This tutorial or FAQ doesn't take the traditional format of Q & A. I've tried to write it in that format, and have found there is too much information to convey in that manner. To understand multimedia use in PowerPoint, we need a clear understanding of its interactions with the operating system (Microsoft Windows). Not to worry, most of the information presented is easily understood, and well within the average users' ability to master. As an added bonus, we may just be able to solve some of those "other" multimedia problems you've been having with your system.
Before going further, I have to take a moment to thank all those folks that have played such an important role in getting me to commit this information to written form. To all the folks in the newsgroup, microsoft.public.powerpoint (link no longer exists), the Microsoft MVPs and their willingness to go the extra distance, and most certainly to the MVP support folks at Microsoft, thank you each and everyone. A very special thanks to the folks who devoted their time, and computers, to testing this information.
Folks, if I can give you just one piece of valuable advice, visit the newsgroup. I can't think of a better place to learn the inner workings of PowerPoint. Simply put, there isn't a better place to interact with some of the most knowledgeable and friendly folks you'll ever meet. Do yourself a favour and drop in.
Definition of Multimedia and File Formats
Everyone knows what multimedia is, right? For the purposes of this discussion we will be addressing two specific forms of multimedia - movies and sounds, and their role in PowerPoint. PowerPoint has the ability to insert and play the following type of files.
QuickTime (*.mov, or *.qt) created with versions 1 and 2 of QuickTime. (versions 3 and 4 are not supported.)
Audio Video Interleave (*.avi)
Motion Picture Experts Group (*.mpg, *. mpeg, *.m1v, *.mp2, *.mpa, *.mpe)
Microsoft Streaming Format (*.asf, *.asx, *.wmv)
Animated GIF (*.gif) While animated GIFs are not movies, they come close enough for discussion in this document. (Note: Only PowerPoint 2000 and higher supports animated GIFs.)
While other, less popular video formats exist, these are the most common and most likely to be used in PowerPoint. Should you need to use one of the less popular formats I strongly suggest converting it to an AVI or MPG format.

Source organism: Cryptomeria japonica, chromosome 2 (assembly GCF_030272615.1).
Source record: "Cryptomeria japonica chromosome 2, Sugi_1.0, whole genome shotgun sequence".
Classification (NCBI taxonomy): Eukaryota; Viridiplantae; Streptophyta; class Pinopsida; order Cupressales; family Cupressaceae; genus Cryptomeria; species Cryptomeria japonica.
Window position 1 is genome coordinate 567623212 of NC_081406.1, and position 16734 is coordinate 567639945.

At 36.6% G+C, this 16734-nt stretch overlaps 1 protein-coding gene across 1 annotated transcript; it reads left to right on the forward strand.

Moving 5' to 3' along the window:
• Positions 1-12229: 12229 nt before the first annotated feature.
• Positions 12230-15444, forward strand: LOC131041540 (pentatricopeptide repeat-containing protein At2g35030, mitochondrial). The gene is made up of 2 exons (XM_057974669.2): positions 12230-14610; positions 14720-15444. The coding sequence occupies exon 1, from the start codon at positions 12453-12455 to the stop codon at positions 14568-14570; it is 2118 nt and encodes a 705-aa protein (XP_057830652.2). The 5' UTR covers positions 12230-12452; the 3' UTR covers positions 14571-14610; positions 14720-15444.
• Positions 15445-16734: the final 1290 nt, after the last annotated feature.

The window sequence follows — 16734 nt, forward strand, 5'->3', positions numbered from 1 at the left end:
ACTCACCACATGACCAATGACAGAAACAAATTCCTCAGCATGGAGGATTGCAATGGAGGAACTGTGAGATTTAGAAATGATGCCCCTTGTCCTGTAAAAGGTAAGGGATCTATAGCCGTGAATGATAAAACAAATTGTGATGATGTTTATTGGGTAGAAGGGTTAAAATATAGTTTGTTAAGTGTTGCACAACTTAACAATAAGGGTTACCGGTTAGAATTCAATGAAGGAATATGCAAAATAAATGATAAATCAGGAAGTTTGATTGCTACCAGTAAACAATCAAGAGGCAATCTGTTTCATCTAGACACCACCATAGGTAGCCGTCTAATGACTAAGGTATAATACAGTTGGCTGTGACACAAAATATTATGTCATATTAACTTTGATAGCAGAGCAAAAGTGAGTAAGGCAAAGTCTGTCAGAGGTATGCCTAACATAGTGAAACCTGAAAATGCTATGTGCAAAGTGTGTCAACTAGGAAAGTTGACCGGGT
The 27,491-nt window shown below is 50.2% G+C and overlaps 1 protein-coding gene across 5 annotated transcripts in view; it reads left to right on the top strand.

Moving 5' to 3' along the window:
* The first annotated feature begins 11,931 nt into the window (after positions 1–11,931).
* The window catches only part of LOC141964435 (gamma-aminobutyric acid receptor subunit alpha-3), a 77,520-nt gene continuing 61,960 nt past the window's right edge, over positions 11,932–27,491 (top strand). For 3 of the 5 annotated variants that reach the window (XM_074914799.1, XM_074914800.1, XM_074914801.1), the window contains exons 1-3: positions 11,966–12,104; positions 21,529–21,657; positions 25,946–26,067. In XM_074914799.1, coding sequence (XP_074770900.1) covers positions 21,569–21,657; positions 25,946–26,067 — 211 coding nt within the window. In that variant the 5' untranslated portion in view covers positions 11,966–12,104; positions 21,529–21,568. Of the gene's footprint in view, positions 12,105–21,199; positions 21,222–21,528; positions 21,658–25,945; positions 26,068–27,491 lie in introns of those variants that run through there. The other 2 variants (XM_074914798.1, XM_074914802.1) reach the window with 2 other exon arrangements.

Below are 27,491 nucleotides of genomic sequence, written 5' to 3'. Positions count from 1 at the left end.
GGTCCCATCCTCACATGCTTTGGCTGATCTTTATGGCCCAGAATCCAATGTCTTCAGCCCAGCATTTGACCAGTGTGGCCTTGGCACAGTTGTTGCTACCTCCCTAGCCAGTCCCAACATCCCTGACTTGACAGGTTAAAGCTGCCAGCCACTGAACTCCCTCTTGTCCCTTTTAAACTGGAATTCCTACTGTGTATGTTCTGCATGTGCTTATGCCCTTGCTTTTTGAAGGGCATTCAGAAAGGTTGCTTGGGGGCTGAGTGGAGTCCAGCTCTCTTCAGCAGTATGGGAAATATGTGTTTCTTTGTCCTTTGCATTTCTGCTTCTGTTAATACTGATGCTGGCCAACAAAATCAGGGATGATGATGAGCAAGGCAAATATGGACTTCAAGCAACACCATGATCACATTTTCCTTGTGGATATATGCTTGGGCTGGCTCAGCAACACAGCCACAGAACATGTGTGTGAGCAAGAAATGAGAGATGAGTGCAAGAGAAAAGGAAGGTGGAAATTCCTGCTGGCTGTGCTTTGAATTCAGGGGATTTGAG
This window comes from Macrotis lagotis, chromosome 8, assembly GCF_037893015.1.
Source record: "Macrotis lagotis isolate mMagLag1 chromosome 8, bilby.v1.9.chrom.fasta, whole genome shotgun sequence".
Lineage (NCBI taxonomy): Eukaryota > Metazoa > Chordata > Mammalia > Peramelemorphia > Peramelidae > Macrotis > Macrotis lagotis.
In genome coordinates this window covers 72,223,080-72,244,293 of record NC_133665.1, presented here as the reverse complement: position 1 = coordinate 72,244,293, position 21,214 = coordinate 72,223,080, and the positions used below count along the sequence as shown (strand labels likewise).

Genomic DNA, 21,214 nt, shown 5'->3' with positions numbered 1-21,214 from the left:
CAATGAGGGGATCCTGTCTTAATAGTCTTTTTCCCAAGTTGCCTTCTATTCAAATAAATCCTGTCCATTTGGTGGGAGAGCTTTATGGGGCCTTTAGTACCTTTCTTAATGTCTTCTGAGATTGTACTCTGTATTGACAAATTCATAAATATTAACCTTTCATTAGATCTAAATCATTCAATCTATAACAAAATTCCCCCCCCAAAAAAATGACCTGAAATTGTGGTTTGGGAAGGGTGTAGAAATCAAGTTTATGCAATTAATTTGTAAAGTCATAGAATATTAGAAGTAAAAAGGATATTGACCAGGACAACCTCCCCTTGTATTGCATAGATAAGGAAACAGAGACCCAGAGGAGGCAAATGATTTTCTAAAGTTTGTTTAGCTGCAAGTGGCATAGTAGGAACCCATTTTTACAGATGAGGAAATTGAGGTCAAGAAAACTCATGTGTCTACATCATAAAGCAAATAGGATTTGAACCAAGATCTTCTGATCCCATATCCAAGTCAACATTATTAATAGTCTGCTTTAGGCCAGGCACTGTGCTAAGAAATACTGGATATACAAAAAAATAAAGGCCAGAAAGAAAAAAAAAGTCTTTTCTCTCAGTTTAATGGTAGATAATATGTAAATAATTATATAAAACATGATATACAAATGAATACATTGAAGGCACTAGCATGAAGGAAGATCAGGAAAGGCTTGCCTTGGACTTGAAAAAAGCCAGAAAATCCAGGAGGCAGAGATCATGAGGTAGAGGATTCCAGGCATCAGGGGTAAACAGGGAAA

Audio Interchange File Format (*.aiff, *.aif, *.aifc)
Motion Pictures Expert Group Layer-3 (*.mp3, *.m3u) (Note: May only be inserted with PowerPoint 2000 but may be played back with PowerPoint 97 or the 32-bit PowerPoint Viewer.)
Musical Instrument Digital Interface (*.midi, *.mid, *.rmi)
Unix Environment (*.au, *.snd)
Microsoft Wave (*.wav)
Microsoft Streaming Format (*.asf, *.asx, *.wma)
CD Audio (*.cda)
Again, there are less common formats, but these are the ones most users will be using.
Operating Systems and PowerPoint Versions Discussed
For purposes of this discussion, we will be working with PowerPoint 2000. Most, if not all, of the information in this document, will also apply to PowerPoint 97 and I will try to make a special note when there is a difference.
Operating systems discussed are Windows 98, Windows ME, and Windows 2000. Again, most of the information presented will apply to the other Windows operating systems such as Windows 95 and Windows NT. However, I don't have access to computers running these operating systems where I can "experiment" with them.
What about Mac users? Sorry folks, I've never worked with the Mac so there isn't much I can contribute in this area. However, if there are any Mac types out there that would like to contribute their experience please, by all means, contact me, so we can include it.